Land Use Problems in Northern Virginia
The land use problems currently facing Northern Virginia would seem to be a topic somewhat removed from the work we are engaged in. Granted, a number of our assignments address legal land use issues, real estate sales, and land development. The land use problems facing Northern Virginia are not problems easily solved, nor can the finger of blame be pointed at land developers, some of which are or have been clients of ours.
Land Use Planning and Northern Virginia’s Problem
Land use planning has evolved over the years, with some types of planning producing better results than others. In the 1960s, most planning was focused on urban development, and this planning was usually done by experts. Later, the general citizenry began to play an increasing role and social issues were interjected into the mix. More recently, environmental issues have come to play an increasing role, some would say a dominant role, in how land should be used.
The problem, as seen by many of the residents in this area is the fact that historic features and the comfortable lifestyle associated with this part of the country is slowly disappearing, as the area has over the past three decades or so become an economic powerhouse. In addition, the population in Arlington, Fairfax, and Loudoun counties, as well as in Alexandria has more than doubled since the 1980s. Highways and interstates have become more numerous and have taken up more and more land (and at the same time have become more and more congested) while farmland is gradually disappearing. What happened is that regional planning in the latter part of the 20th century gave way to urban sprawl in the 21st. Urban sprawl is something that can be extremely difficult to contain and control.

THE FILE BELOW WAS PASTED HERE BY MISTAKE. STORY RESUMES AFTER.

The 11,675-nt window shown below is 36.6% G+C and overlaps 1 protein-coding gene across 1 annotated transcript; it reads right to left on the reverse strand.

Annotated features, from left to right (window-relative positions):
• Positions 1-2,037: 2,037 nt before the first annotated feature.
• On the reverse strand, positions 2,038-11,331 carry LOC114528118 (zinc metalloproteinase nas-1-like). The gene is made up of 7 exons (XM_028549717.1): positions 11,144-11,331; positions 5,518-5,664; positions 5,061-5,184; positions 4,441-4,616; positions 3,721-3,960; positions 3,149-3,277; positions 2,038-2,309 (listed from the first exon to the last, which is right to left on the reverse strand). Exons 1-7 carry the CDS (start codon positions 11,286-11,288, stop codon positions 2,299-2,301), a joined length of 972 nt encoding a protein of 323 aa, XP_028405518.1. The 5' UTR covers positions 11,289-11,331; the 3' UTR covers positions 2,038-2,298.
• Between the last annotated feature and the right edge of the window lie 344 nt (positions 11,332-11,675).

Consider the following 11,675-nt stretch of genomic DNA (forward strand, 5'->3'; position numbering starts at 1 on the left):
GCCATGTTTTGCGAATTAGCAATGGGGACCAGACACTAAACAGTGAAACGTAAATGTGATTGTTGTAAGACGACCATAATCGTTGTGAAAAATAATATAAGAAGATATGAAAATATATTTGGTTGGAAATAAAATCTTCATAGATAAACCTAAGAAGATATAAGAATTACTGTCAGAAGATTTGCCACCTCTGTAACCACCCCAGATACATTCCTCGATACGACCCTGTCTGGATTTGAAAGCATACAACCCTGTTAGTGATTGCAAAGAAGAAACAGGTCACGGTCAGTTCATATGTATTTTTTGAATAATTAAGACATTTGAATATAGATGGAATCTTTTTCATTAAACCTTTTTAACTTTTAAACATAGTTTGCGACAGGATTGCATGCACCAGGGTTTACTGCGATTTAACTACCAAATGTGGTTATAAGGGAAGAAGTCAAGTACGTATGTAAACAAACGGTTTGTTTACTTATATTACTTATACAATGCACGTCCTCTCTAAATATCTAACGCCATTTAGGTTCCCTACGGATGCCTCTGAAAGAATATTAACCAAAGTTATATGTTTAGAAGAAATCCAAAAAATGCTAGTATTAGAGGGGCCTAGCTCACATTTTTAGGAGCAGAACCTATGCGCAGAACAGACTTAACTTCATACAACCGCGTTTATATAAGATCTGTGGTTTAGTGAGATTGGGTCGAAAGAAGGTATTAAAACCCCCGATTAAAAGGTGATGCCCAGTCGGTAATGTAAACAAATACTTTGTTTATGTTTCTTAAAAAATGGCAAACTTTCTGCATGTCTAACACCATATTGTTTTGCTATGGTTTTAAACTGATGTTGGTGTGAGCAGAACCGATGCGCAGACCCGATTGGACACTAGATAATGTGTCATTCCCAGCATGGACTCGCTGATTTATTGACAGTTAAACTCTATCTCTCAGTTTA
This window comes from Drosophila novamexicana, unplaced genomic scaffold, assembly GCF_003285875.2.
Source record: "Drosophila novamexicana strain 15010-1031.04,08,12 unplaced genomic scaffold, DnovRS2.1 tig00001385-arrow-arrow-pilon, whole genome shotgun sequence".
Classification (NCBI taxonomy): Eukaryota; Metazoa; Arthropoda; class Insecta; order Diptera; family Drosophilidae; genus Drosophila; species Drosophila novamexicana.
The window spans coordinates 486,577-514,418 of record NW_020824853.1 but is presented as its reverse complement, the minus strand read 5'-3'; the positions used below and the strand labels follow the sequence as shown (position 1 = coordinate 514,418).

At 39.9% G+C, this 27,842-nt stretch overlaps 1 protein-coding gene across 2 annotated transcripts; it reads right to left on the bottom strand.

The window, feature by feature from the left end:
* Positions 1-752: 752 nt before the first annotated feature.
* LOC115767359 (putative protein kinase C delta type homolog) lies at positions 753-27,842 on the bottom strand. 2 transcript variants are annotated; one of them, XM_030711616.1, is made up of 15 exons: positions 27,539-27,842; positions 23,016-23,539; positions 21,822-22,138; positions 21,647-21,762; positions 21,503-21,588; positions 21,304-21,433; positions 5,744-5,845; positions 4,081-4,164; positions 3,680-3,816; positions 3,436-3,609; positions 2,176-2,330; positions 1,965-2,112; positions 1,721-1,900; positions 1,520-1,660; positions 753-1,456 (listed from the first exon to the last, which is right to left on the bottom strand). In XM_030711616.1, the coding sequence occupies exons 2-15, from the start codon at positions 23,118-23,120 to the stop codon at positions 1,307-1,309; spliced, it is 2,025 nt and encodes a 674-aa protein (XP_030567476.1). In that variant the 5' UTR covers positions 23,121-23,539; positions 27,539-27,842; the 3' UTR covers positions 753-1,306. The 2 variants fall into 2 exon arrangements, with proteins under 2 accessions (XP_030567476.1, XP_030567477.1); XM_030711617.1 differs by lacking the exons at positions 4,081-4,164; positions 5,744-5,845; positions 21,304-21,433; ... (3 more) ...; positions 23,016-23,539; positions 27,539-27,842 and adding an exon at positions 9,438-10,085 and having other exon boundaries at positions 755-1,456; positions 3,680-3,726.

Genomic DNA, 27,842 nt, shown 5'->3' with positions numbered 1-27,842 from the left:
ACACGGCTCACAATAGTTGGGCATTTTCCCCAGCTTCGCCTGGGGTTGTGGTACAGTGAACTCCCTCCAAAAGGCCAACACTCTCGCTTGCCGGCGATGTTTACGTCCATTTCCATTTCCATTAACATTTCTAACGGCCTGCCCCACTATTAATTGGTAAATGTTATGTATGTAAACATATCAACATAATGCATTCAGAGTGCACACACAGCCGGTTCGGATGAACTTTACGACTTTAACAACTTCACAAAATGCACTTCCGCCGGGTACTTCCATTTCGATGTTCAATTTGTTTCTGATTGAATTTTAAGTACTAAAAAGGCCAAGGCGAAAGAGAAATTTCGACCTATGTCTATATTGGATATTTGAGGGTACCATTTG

If you look at a map of Northern Virginia, you will see that the eastern part of the region, that part that borders D.C. and the Potomac, has become densely populated and heavily urbanized. The ongoing construction activities, involving not only buildings but highways has been good business for companies such as ours. While we may profit from the growth, we are also in a position to assist in the area of improved land use planning and development.
Aerial Photography and Videography Have a Definite Role to Play
Our equipment and staff are ideally suited for the type of aerial photographic and videographic work that is increasingly being used in land use planning, and we welcome the opportunities as they arise that enable us to give back something to the area that has helped us to prosper.
Geographic information systems (GIS) often play a key role in major land use planning activities. To effectively use GIS systems, heavy reliance is placed on aerial photography and videography which clearly indicate topography, land parcels and road systems that are not always easy to visualize at ground level. Images, such as those we can provide, can be processed and entered into databases from which composite maps of areas of interest can be constructed.
Supporting a land planning initiative is exciting work by any measure. We can’t resolve all the land use problems facing Northern Virginia on our own. A plan has to be in place first, but we are in an excellent position to do out share as our experience has not been limited to collecting images of construction properties or real estate properties. We have extensive experience in collecting data needed to support both land use planning and land development.